What is it about furry, feathered creatures and the internet which has such universal appeal? Cats as well as dogs, ducks and other animals; do they really make a difference? I’ve seen a number of presentations which included deliberate and seemingly random images of animals. I’ve even been dabbling myself, revising my slides for promoting inclusive practice and adding cats and dogs in an attempt to grasp attention and make the points.

cats and serif or sans serif fonts   large and small dogs to illustrate size matters

Cats seem to have the monopoly. If you’ve never Googled LOLcats you’re in for a treat or a nightmare depending on your preference. Then try dogs, ducks and giraffes. I made the last one up but couldn’t resist trying it and they do exist! There’s even a LOLcat which mentions Blackboard Learn….

LOLcat and Blackboard

…plus new variations on the old meme ‘On the Internet no one knows you’re a cat’…. or dog or whatever…

on the internet no one knows you're a cat

Sometimes you simply have to take the time to explore what’s out there. TELEDA’s social media learning block will encourage getting up close and personal with a number of social media platforms. Developed in response to requests and conversations, it starts with the issue of online identity. Participants will be encouraged to visit and complete their university staff profile as well as join a professional networking site like LinkedIn, Academia.edu or ResearchGate.  A TELEDA Twitter account @TELEDALincoln has been set up and there’s an existing TELEDA Pinterest Board http://uk.pinterest.com/suewatling/teaching-and-learning-in-a-digital-age  Blogs will also be explored, along with Wikipedia and Google, but there are no plans at the present time for any cats.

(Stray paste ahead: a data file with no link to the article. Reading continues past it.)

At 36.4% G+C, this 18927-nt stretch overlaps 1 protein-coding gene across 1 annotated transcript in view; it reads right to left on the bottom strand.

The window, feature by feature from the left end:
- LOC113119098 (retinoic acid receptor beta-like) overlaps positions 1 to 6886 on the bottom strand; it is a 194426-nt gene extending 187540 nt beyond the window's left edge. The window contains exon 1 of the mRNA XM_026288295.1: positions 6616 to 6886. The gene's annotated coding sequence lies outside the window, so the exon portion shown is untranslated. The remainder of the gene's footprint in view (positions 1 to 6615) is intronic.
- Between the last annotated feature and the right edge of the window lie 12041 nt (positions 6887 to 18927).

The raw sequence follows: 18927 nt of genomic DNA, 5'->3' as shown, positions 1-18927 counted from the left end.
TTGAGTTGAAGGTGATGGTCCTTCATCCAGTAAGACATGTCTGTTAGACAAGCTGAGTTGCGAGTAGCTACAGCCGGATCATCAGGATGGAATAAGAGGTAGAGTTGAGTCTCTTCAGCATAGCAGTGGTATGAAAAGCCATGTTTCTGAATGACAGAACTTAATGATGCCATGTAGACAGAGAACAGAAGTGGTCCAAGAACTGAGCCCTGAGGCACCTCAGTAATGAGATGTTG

cats in a box

 

 

 

 

 

 

 

Digging digital dirt; the times they are a changing…

Word cloud of digital teaching and learning practice

Sshhh….don’t say it loud but accessibility is a dirty word. No one wants to talk about it. The subject of inclusive digital resources raises eyebrows and elicits sighs. The unspoken thought ‘here she goes again’ hangs palpably in the air.

This week I’ve been digging the digital dirt. Issues are coming to the surface, into the light and do you know what? People are listening. Something has changed. The time might have come. IT Matters. Let’s talk digital.

Information Technology enables participation. Digital data has the edge over printed text. It’s uniquely flexible; size, shape, colour and contrast can all be changed. The alchemy of text-to-speech and speech-to-text is a modern miracle. There’s no technical reason why anyone should not be able to access digital means of information and communication. Barriers to access are socially constructed. The early web pioneers knew this: